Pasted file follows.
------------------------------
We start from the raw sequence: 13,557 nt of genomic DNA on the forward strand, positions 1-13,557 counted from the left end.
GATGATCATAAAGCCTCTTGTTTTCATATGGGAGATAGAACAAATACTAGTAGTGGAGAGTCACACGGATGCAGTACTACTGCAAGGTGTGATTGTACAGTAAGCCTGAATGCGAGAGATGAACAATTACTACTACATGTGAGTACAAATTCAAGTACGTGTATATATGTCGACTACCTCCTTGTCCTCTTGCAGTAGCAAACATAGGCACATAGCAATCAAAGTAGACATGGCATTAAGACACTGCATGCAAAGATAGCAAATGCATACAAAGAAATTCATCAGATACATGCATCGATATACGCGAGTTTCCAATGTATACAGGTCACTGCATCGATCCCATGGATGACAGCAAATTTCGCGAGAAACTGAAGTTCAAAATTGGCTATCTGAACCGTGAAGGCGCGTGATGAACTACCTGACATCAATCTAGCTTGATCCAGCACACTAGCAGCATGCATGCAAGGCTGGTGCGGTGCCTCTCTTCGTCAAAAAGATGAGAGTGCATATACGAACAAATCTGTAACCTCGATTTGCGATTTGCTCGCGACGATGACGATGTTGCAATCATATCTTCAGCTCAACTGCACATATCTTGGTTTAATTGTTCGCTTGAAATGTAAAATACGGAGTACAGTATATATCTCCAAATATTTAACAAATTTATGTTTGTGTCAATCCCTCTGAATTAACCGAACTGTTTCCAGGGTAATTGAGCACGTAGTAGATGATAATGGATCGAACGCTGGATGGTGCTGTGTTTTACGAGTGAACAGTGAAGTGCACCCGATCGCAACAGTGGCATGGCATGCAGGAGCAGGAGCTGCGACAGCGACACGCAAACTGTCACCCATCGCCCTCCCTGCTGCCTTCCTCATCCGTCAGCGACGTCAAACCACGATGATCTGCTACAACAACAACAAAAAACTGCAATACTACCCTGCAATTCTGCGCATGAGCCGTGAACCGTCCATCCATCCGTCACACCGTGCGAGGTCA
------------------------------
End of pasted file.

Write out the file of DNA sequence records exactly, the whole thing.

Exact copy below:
We start from the raw sequence: 13,557 nt of genomic DNA on the forward strand, positions 1-13,557 counted from the left end.
GATGATCATAAAGCCTCTTGTTTTCATATGGGAGATAGAACAAATACTAGTAGTGGAGAGTCACACGGATGCAGTACTACTGCAAGGTGTGATTGTACAGTAAGCCTGAATGCGAGAGATGAACAATTACTACTACATGTGAGTACAAATTCAAGTACGTGTATATATGTCGACTACCTCCTTGTCCTCTTGCAGTAGCAAACATAGGCACATAGCAATCAAAGTAGACATGGCATTAAGACACTGCATGCAAAGATAGCAAATGCATACAAAGAAATTCATCAGATACATGCATCGATATACGCGAGTTTCCAATGTATACAGGTCACTGCATCGATCCCATGGATGACAGCAAATTTCGCGAGAAACTGAAGTTCAAAATTGGCTATCTGAACCGTGAAGGCGCGTGATGAACTACCTGACATCAATCTAGCTTGATCCAGCACACTAGCAGCATGCATGCAAGGCTGGTGCGGTGCCTCTCTTCGTCAAAAAGATGAGAGTGCATATACGAACAAATCTGTAACCTCGATTTGCGATTTGCTCGCGACGATGACGATGTTGCAATCATATCTTCAGCTCAACTGCACATATCTTGGTTTAATTGTTCGCTTGAAATGTAAAATACGGAGTACAGTATATATCTCCAAATATTTAACAAATTTATGTTTGTGTCAATCCCTCTGAATTAACCGAACTGTTTCCAGGGTAATTGAGCACGTAGTAGATGATAATGGATCGAACGCTGGATGGTGCTGTGTTTTACGAGTGAACAGTGAAGTGCACCCGATCGCAACAGTGGCATGGCATGCAGGAGCAGGAGCTGCGACAGCGACACGCAAACTGTCACCCATCGCCCTCCCTGCTGCCTTCCTCATCCGTCAGCGACGTCAAACCACGATGATCTGCTACAACAACAACAAAAAACTGCAATACTACCCTGCAATTCTGCGCATGAGCCGTGAACCGTCCATCCATCCGTCACACCGTGCGAGGTCA